Dutch explorer and author Arthur Wichmann summed up the history of bungled exploration attempts of New Guinea with the phrase “Nothing learned, everything forgotten.”
I find myself thinking of this phrase in light of the revelations that the Department of Justice (DoJ) asked for, and got, two-months of phone and data records for Associated Press reporters. DoJ apparently asked for the data because it wanted to find the source of a leak that the Administration foiled an Al-Qeda plot. According to sources, the AP apparently sat on the story for several days to protect the lives of U.S. agents, but balked at further delay so the Administration could break the news itself in a press conference. AP accuses the DoJ of abusing its surveillance powers to punish AP for raining on its parade. Verizon apparently turned over the information with nary a quiver or question.
The Administration denies any knowledge of DoJ’s actions, it also denies any comparisons to Nixon, saying: “People who make these kinds of comparisons need to check their history.”
Actually, a bunch of us do and did. Which is why I say “nothing learned, everything forgotten.”
Why Is Associated Press Surprised?
I will confess, my outrage in this one is just utterly overwhelmed by my sense of Cassandrafreude. This was not only the predictable result of the decision to immunize telephone companies for their role in helping NSA with massive domestic wiretapping after 9/11, it was the outcome I predicted. Specifically, in this 2007 blog post “So Much For All That ‘We Are A Nation of Laws’ Stuff . . .“, I argued that the critical lesson of Watergate was the need to reenforce a healthy respect for the rule of law. Immunizing telephone companies for violating the law to help NSA (let alone thanking them, as Rep. Lamar “I wasn’t that big on the Constitution even before SOPA” Smith suggested) sent a clear message to the telcos and Executive Agencies alike: do what you want, because Congress has your back.
I also predicted that, if a new scandal of abuse of this power broke while a Democrat was President, Republicans would totally forget their militant support for such abuses under Bush and would be shocked — SHOCKED — that any President could allow such an erosion of our freedom.
The Associated Press, and other branches of the media for that matter, proceeded to sleep-walk through this process of erosion of our freedom as if they never imagined it could bite them in the ass as well. Coverage of the retroactive immunity granted telecoms in 2008 for their roll in assisting NSA, the ongoing debate around the Cyber Intelligence Sharing and Protection Act (CISPA), and everything in between has produced scarcely a wrinkle in the popular mainstream media. When it is covered, it’s covered with less depth and urgency than the debate over whether J.J. Abrams or Baz Luhrmann are being faithful to their original source material.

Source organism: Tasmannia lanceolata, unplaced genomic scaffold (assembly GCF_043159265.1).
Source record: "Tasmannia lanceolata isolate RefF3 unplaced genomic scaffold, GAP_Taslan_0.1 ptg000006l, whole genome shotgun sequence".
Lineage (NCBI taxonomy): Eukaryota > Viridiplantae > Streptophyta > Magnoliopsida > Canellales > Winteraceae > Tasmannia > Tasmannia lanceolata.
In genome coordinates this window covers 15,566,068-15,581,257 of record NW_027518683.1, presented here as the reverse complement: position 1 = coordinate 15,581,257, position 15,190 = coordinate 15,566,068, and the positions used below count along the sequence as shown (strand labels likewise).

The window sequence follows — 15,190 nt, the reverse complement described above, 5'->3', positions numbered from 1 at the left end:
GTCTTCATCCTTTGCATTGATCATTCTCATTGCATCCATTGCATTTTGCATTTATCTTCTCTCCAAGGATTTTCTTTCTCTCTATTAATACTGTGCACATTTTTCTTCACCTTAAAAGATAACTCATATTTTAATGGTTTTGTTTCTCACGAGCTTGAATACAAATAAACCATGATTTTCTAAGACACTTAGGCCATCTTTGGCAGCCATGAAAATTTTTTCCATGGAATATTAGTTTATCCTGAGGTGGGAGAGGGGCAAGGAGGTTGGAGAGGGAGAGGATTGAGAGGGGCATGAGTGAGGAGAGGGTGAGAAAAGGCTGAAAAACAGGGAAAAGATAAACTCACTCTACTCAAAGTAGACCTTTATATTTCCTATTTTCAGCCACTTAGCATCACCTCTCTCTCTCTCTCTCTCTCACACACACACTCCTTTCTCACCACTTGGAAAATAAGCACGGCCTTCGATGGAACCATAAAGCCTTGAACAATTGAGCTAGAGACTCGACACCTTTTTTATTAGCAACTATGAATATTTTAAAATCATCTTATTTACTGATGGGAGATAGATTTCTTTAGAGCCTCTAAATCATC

White House spokesman Jay Carney is right that we should learn our history here before making comparisons. We need to remember the reasons we had laws to make this sort of domestic spying illegal and tried to cultivate a culture to make it shocking that our government would attempt such an abuse of authority and unthinkable that companies would cooperate. We should not be surprised that when we fail, we see government engaged in the same abuse of power and the corporations that are dependent on the government for largess obsequiously obeying.
I will close as I closed in my blog post of almost 5 years ago:
“If Congress retroactively grants immunity, it will be one more blow against the respect of the rule of law. Not a fatal blow to be sure. Our Constitution and system of government have weathered such storms in the past. But a severe blow nonetheless. Congress will send a signal to the corporations that control the vital services on which we all depend, and to which we must entrust our private information, that they may safely collude with the Executive branch to break the law. Because a complaint Congress and a strong Executive will make it all right later. Yet these are the very companies into which we must most carefully inculcate the respect for the rule of law, because they have access to our most personal information and we have no way of discovering when our rights are violated.
“Congress will also send a message to us. We will learn that our rights must yield to the interests of the President and the Powerful when they work together in the name of national security. That we must accustom ourselves to such violations in the “post-9/11 world.” And while powerful Democrats, brought within the inner circle by the crumbs of information the Administration grudgingly shares, may not go as far as Rep. Lamar Smith in saying we should thank the telephone companies for preferring the illegal demands of the President to the rule of law, we shall be taught to sympathize with them rather than hold them accountable for their choices. And we shall know that, when faced with similar choices in the future, they and every other industry will chose to honor the demands of the Executive rather than honor the demands of the rule of law.”
Will we again play out Arthur Wichmann’s dictum: “Nothing learned, and everything forgotten?”
Stay tuned . . .
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